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Fargo Concert Review: Brooks a force of nature
Monday, September 21, 1998. Fargo Forum
Story by Story by Ross Raihala

The Godzilla of country music stomped through town one last time Sunday night, breathing fire over thousands of fans in the Fargodome.

If nothing else, the evening proved once again that Garth Brooks knows his way around a stadium.

"Sundays in Fargo kick some ass, I'll tell you that," he bellowed at one point to a building transformed for the weekend into the world's largest honky tonk bar.

Throughout the evening - the last of a trio of dome shows that attracted approximately 75,000 people - Brooks assured the audience that they weren't at a third-rate show. And by and large, he delivered.

Clad in standard-issue Wranglers, two-tone shirt and black cowboy hat, Brooks sprinted up and down the stage and belted the hits all the way up to the nosebleed seats.

Brooks and his music have become so ubiquitous that even non-fans have undoubtedly heard the likes of "Friends in Low Places," "The Thunder Rolls" and "Two Pina Coladas."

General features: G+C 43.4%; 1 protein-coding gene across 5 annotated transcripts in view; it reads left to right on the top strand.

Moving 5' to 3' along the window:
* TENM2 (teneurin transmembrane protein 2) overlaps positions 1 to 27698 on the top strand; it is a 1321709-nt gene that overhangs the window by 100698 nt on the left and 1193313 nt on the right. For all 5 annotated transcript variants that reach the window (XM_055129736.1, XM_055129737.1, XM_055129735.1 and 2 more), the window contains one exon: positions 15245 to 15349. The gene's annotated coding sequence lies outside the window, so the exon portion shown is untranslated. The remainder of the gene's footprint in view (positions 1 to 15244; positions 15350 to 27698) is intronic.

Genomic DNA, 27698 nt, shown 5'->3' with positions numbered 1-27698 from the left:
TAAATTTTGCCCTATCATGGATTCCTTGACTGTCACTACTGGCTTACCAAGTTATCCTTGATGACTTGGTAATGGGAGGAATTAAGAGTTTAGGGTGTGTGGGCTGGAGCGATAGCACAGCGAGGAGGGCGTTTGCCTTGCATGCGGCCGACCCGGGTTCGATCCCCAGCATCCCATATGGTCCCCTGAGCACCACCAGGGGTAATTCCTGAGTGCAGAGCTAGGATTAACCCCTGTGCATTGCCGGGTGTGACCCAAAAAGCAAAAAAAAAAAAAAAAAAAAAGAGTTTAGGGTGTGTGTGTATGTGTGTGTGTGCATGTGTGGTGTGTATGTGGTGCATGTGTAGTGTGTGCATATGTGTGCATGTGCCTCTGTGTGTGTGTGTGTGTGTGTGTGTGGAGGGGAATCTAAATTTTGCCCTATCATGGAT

Even after lesser-known songs, the crowd roared like a 747 while the teen-age girls down front waved their hands and grabbed at Brooks as if he were Hanson, the Backstreet Boys and Leonardo Dicaprio morphed into one body.

Brooks never missed an opportunity to bask in the glory. Seemingly after every song, the spotlights turned to the crowd as they whooped and hollered themselves hoarse. Brooks played the "aw shucks, all that for little old me?" bit to the hilt, often tipping his hat and, presumably, looking for a random clod of dirt to kick.

But he also displayed the savvy marketing skills that have helped him sell more than 80 million records. He went out of his way to equally grace every section of the dome with hammy crowd-baiting tactics, all the while dropping the names of his seven studio records to reinforce brand loyalty.

At one point, Brooks played a brief solo acoustic version of Bob Dylan's "To Make You Feel My Love." Free from the bombast and polished perfection of the bulk of the concert, it was a welcome and frankly unexpected moment.

Brooks surely leaves Fargo implanted with tens of thousands of fond memories. He's a force of nature the likes of which we won't see again. That is until the next time Godzilla ambles on through town.

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